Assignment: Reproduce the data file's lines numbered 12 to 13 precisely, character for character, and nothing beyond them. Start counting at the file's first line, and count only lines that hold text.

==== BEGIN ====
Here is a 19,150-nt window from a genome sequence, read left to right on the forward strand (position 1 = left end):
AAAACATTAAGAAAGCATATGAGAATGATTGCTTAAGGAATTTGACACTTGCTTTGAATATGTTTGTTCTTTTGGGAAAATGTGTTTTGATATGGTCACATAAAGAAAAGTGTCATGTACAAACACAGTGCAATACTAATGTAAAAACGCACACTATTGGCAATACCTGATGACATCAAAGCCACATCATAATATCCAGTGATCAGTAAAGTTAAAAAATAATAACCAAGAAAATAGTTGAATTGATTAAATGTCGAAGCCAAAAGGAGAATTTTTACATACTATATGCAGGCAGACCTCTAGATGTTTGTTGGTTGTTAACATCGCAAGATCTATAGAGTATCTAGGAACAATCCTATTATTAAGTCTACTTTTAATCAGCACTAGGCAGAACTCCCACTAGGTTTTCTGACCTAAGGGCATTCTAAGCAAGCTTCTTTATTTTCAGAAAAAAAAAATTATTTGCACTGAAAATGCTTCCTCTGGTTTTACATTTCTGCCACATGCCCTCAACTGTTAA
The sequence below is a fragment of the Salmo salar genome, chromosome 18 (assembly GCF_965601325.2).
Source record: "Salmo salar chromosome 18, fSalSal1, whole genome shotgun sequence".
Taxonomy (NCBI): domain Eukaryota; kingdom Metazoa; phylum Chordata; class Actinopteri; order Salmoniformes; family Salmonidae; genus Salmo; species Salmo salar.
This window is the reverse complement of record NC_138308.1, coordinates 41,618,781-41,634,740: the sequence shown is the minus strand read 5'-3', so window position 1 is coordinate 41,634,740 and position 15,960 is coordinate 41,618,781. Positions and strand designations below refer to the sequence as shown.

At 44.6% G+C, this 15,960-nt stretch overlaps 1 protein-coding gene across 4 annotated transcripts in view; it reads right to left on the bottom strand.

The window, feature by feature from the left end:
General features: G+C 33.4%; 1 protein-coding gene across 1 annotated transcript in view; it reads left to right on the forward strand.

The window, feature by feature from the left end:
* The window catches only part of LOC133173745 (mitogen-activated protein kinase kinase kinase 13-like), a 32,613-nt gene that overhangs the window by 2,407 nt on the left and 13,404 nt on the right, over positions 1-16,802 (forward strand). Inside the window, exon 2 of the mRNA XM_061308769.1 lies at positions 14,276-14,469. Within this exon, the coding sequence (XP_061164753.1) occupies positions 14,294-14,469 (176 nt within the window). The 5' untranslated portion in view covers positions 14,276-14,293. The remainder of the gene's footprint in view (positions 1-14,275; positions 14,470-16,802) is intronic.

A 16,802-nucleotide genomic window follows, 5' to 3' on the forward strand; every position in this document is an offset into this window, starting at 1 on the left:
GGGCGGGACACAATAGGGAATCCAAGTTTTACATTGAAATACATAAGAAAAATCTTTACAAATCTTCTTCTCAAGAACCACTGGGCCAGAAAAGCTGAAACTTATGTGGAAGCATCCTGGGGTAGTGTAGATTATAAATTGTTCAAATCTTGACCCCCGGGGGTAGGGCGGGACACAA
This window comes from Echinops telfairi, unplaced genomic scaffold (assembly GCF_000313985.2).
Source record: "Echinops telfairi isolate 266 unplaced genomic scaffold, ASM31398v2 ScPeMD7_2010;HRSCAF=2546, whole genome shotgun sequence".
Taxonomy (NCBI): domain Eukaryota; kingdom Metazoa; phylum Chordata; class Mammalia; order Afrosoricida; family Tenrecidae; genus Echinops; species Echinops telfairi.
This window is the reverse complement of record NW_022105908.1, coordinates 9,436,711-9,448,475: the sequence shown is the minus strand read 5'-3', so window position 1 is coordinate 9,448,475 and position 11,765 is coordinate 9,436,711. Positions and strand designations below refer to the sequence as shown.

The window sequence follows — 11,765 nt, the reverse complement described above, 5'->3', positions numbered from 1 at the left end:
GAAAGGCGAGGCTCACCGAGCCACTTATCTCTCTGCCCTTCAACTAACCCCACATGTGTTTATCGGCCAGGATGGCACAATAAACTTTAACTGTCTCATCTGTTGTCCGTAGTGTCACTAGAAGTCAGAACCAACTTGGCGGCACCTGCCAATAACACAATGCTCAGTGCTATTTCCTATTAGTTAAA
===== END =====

A 16,802-nucleotide genomic window follows, 5' to 3' on the forward strand; every position in this document is an offset into this window, starting at 1 on the left:
GGGCGGGACACAATAGGGAATCCAAGTTTTACATTGAAATACATAAGAAAAATCTTTACAAATCTTCTTCTCAAGAACCACTGGGCCAGAAAAGCTGAAACTTATGTGGAAGCATCCTGGGGTAGTGTAGATTATAAATTGTTCAAATCTTGACCCCCGGGGGTAGGGCGGGACACAA